Myelodysplastic syndromes (MDS) are a group of heterogeneous hematopoietic malignancies characterized by the defective production of mature blood cells and the risk of progression to myeloid leukemia. Hypomethylating agents (HMA) are currently the first-line therapy for high-risk MDS and induce hematological improvement in 50% of the patients. However, complete responses occur in less than 20% of these patients, and a majority of MDS patients treated with HMA will eventually relapse, with a subsequently fatal prognosis. Although the presence of mutations in certain genes, such as Tet2, has been reported to predict response to HMA, the causes of resistance and relapse have yet to be described.

MDS research has been traditionally a slow-moving field owing to the lack of well-established MDS cell lines and animal models. This landscape recently changed with the development of transgenic mouse models that mirror the phenotype of high-risk MDS patients. In mice from the 4th/5th generations (G4/G5) of our group's telomere-dysfunctional TERTER/ER mouse model, the DNA-damage response triggered by telomere erosion causes profound cell-intrinsic abnormalities in hematopoietic stem and progenitor cells (HSPC) that lead to myeloid-skewed hematopoiesis. These mice exhibit peripheral blood (PB) cytopenias, age-related granulocytosis and myeloid infiltration of the BM and the spleen (Colla et al. Cancer Cell 2015). Similarly, the conditional deletion of Tet2 in mouse hematopoietic cells generates a phenotype of HSC expansion and myeloid skewing of hematopoiesis. These defects, which are also cell-intrinsic, induce progressive PB neutrophilia and granulocytosis, with myeloid infiltration of the bone marrow (BM) and spleen and severe splenomegaly (Moran-Crusio et al. Cancer Cell 2011).

Using the TERTER/ER and Tet2-/- mouse models as a platform for cellular and molecular studies, we have investigated the mechanism of action of HMA in MDS, with a focus on the characterization of response by the different HSPC populations and the mechanisms involved in resistance and relapse. Our results show that the administration of the HMA azacytidine (AZA) for 7 days induces in both mouse models a 20-40% drop in white blood cell counts and a 17-24% decrease in hemoglobin levels that mimic patient responses to AZA. After the last day of treatment and during the 3 last weeks of the cycle, cell counts and hemoglobin levels returned to normal values. These changes in PB were explained by an 80-86% decrease in the number of BM common myeloid progenitors (CMP; n = 8, P = 0.0046) and granulo-monocytic progenitors (GMP; n = 8, P <0.0001) after 1 week of AZA treatment, while megakaryocytic-erythroid progenitors remained largely unaffected. However, the number of CMP and GMP in the BM of both G5 and Tet2-/- mice recovered by the end of each cycle, and the characteristic myeloid skewing was not overcome after 2 cycles of treatment, which indicates that AZA cannot reverse the cell-intrinsic defects of these progenitors. Most importantly, BM analysis in both mouse models after one week of treatment and during the recovery period revealed that AZA has no effect on long and short-term HSC populations.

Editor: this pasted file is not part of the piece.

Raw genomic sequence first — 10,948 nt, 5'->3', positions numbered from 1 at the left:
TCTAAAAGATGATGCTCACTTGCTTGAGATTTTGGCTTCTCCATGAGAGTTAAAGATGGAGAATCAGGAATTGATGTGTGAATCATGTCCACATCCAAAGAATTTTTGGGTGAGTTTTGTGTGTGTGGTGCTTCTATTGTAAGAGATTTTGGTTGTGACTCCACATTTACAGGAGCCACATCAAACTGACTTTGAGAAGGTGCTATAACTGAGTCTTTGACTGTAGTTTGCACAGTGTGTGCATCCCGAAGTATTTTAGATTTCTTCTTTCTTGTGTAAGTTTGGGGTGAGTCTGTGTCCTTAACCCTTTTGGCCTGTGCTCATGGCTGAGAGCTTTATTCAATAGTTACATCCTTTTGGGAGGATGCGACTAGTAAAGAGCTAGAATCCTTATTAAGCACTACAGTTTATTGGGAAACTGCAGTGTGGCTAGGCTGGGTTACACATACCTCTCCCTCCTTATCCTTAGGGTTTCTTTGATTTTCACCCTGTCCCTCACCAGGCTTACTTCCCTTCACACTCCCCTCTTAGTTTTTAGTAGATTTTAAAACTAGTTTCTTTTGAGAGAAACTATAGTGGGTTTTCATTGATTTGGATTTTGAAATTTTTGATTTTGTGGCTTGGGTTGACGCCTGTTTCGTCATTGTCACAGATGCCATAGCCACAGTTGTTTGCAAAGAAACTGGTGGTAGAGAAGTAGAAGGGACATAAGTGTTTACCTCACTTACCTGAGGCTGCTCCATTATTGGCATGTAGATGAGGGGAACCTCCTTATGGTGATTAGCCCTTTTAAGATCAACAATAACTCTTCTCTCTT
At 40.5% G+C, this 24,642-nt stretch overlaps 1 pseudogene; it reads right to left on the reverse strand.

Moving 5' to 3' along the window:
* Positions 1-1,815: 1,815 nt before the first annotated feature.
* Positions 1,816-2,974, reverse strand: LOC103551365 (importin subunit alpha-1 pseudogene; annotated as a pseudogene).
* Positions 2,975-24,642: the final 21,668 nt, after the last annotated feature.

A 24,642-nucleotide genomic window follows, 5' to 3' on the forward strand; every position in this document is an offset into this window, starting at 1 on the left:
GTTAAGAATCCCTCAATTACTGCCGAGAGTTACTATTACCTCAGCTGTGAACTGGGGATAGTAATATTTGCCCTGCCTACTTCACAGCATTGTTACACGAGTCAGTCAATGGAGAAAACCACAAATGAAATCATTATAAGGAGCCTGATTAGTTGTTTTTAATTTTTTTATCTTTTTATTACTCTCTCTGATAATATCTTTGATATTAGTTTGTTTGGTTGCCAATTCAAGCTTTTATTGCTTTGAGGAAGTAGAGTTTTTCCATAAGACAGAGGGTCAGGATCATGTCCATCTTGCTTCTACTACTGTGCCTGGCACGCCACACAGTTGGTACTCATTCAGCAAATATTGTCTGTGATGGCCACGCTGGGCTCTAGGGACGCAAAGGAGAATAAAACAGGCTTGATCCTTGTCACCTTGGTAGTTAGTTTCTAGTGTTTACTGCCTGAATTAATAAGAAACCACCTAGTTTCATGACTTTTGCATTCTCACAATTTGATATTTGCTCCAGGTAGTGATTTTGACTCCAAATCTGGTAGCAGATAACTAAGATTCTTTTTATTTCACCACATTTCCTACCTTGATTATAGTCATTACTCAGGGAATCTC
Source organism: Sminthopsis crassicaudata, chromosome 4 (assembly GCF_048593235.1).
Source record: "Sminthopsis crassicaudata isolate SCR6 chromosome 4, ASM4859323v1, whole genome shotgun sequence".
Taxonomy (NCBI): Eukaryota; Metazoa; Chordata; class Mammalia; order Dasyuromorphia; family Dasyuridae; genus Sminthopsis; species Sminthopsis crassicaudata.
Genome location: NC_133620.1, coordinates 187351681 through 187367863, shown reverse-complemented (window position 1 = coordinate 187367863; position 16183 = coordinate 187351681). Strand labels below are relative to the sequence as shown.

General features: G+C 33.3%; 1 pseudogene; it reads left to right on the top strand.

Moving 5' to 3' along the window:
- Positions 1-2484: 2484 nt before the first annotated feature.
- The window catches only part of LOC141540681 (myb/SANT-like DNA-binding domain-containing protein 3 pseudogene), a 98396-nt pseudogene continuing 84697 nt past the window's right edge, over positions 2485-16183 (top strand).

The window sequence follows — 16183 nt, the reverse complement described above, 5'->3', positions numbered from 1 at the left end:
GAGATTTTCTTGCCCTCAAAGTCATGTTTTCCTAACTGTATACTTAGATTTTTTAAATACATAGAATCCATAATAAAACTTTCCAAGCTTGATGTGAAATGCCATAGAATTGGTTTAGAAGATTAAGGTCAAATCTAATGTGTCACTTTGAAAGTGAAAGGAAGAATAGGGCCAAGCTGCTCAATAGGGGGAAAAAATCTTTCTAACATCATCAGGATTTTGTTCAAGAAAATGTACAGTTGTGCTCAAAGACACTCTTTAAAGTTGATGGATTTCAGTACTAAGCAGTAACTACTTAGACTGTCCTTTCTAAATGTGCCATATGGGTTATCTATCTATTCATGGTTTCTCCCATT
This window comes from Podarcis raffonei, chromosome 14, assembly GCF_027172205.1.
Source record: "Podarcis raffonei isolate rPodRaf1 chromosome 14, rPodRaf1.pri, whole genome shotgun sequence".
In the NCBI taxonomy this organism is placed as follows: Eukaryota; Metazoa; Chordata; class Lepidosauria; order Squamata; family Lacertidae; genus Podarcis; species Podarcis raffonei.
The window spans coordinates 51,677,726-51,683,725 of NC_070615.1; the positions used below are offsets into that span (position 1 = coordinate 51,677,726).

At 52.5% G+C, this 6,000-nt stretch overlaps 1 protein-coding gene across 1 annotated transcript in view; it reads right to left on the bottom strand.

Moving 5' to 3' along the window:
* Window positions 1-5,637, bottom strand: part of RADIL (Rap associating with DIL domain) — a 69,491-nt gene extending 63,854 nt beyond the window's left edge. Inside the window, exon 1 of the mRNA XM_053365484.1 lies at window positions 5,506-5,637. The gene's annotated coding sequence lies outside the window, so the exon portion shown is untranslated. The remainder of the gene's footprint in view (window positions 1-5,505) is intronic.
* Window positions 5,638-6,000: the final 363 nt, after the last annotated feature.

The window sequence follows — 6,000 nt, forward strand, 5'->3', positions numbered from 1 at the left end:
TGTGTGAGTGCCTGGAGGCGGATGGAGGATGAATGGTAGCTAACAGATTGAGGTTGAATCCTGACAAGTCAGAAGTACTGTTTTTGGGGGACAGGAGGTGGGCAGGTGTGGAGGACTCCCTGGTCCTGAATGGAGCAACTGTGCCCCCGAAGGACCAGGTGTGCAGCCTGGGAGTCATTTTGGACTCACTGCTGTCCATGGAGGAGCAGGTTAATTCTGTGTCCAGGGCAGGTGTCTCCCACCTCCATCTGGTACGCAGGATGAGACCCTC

To study the effect of AZA in a BM context that mimicked the coexistence of MDS and normal cells in patients, we performed competitive transplantation experiments in both models. Our preliminary results indicate that, in mixed populations, AZA induces a 2.6-fold expansion of the wild type long-term HSC compartment (n = 4, P = 0.0018). The fact that AZA gives a repopulation advantage to normal HSC suggest that, after several cycles, there is a shift in the abundance of normal versus MDS cells in patients BM, and this explains why patients enter morphologic remission. However, in both transgenic mouse models, AZA failed to decrease the size of the MDS-like HSC compartment. This indicates that, although this drug allows a temporary hematologic recovery, it does not eliminate the cell populations that maintain the disease, and therefore it cannot eliminate MDS.

Ongoing unbiased transcriptomic and methylomic analyses in the sorted MDS-like HSC that survived AZA treatment will identify the HSC signature of resistance to HMA, and the integration of these results with similar analyses in MDS patients will provide valuable insights into the mechanistic bases of relapse and resistance to HMA and facilitate the design of better combination therapies for high-risk MDS.


No relevant conflicts of interest to declare.

Author notes


Asterisk with author names denotes non-ASH members.

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